Double exposure image of a man

"Reaching out and coming to terms that you may need some help is the bravest thing you can do."

About Nicholas:Nicolas in Soccer Goalie gear

I am currently a second-year medical student at the University of British Columbia. I love going to the gym, playing soccer, and hanging out with friends and family during my free time.


I suppose there were a couple of turning points. The first of which was when I first truly came to the realization that I couldn’t deal with this on my own. I moved to Canada at the age of 14 and for the first year here I was depressed, a shell of who I was, and suicidal. That first step to getting help and reaching out to my parents changed my life.

I can’t put a finger on it but somewhere along the line, things really seemed to click. The thought exercises and skills that I had been reading about and trying to implement in my life seemed to be on deck whenever I needed them. Previously I would go through periods of depression or destructive thought patterns and would really have to work to re-align myself. At some point, those skills get easier to access, and it makes the tough times pass so much quicker.



  • I did not think I was the type of person to have a notebook filled with things I was grateful for, my thoughts on how I went through the day, and positive lessons to remind myself but here I am. It seems cliche, but some things are cliches because they are true. I would say that your journal should not be a chore. Use it as a tool that may or may not make a difference for you and don’t stress about doing it every day.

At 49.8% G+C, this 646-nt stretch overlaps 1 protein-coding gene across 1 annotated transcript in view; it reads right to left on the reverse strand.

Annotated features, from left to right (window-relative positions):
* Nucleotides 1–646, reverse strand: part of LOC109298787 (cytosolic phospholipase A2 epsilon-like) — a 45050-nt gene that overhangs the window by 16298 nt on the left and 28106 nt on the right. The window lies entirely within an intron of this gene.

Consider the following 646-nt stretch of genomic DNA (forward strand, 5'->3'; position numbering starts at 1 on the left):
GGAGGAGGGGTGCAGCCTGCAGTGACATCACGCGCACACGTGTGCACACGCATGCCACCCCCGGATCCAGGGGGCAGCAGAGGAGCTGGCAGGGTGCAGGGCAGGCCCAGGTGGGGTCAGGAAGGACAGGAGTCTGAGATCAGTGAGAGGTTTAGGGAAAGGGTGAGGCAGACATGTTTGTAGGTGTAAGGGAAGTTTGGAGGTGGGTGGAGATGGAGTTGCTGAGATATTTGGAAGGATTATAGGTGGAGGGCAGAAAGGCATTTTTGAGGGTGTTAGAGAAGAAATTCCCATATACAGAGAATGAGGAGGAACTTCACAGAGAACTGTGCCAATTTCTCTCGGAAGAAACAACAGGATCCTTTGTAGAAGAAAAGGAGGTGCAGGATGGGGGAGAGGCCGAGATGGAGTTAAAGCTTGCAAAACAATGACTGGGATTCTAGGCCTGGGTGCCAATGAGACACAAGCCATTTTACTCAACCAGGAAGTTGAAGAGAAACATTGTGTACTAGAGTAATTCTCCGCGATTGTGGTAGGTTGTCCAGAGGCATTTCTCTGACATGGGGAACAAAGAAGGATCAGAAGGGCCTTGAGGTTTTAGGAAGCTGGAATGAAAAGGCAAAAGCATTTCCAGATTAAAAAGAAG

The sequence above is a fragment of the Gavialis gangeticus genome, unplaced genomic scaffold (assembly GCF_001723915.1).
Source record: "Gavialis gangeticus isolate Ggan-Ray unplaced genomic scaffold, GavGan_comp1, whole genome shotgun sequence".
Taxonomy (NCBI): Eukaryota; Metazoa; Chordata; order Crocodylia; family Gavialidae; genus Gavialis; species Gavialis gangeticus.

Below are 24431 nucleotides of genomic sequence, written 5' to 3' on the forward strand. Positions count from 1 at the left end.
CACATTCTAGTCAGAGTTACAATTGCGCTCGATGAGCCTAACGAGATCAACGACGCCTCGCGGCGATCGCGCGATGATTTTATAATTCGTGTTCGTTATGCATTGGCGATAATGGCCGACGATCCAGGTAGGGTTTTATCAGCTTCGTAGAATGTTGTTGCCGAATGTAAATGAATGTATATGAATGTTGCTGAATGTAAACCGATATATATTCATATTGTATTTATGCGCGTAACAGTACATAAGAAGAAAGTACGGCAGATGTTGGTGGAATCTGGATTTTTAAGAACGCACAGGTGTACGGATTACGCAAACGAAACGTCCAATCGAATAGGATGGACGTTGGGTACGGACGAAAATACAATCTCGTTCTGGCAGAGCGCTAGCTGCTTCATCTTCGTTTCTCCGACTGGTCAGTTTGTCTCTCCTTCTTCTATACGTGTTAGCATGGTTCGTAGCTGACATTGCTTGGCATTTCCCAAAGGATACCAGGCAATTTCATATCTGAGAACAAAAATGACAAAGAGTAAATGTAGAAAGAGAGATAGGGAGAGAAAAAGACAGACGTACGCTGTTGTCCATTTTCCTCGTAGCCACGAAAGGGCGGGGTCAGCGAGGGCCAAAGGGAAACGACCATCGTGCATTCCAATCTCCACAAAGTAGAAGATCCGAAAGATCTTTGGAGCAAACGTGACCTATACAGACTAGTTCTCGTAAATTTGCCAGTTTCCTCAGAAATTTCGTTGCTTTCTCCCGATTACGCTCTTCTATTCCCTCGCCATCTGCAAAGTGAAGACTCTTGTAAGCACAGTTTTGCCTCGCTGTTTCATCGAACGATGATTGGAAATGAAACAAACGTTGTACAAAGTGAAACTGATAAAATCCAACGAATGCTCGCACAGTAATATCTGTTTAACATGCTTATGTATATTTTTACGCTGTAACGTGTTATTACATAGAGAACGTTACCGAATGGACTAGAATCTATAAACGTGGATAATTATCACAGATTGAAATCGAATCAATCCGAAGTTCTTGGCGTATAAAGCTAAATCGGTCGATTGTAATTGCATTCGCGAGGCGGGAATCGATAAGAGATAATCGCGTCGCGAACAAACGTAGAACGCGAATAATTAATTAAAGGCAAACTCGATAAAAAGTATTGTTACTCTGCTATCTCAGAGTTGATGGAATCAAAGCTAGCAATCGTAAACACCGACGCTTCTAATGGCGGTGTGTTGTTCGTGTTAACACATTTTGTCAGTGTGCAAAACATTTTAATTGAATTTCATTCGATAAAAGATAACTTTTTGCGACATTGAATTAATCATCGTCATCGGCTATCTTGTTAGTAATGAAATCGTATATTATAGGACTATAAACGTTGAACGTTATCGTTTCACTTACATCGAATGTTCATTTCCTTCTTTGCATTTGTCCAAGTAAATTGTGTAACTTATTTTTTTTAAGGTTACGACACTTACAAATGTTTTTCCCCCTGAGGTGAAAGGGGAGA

• I am better if I go to the gym or play soccer regularly. Even if I don’t have a great workout every day, the opportunity to disconnect from whatever is going on in my life and get in touch with my body is a sacred time for me. Whether you are a runner, a swimmer, or a cyclist, the type of exercise doesn’t matter so do what suits you and makes you feel the best.

Cutting out social media

  • Not only has it saved me a lot of time, but I also found myself either comparing myself to others or getting annoyed at what I was seeing online. So I cut it out. You don’t have to delete it but taking a detox could do most people good.

Opening up to my friends

  • The first few times I had a conversation with my friends about my mental health, I was nervous and feared being judged. Thankfully the people around me are so supportive and really had a vested interest in how I was doing. This gave them the freedom to share their challenges, our relationships strengthened, and I felt a sense of belonging and normalcy.


You are not alone. This is the quote I keep in my head whenever I am going through tough times and think I am suffering by myself. Keeping that reminder of a shared human experience makes things easier. Nobody will know exactly how you feel, but there is somebody out there who is willing to hear what you are going through and be there for you.

The first step, in many ways, is the hardest. Reaching out and coming to terms that you may need some help is the bravest thing you can do. It is frightening and intimidating, but I cannot stress how valued and important you are. You deserve it.

– Nicholas, Kelowna, BC, Canada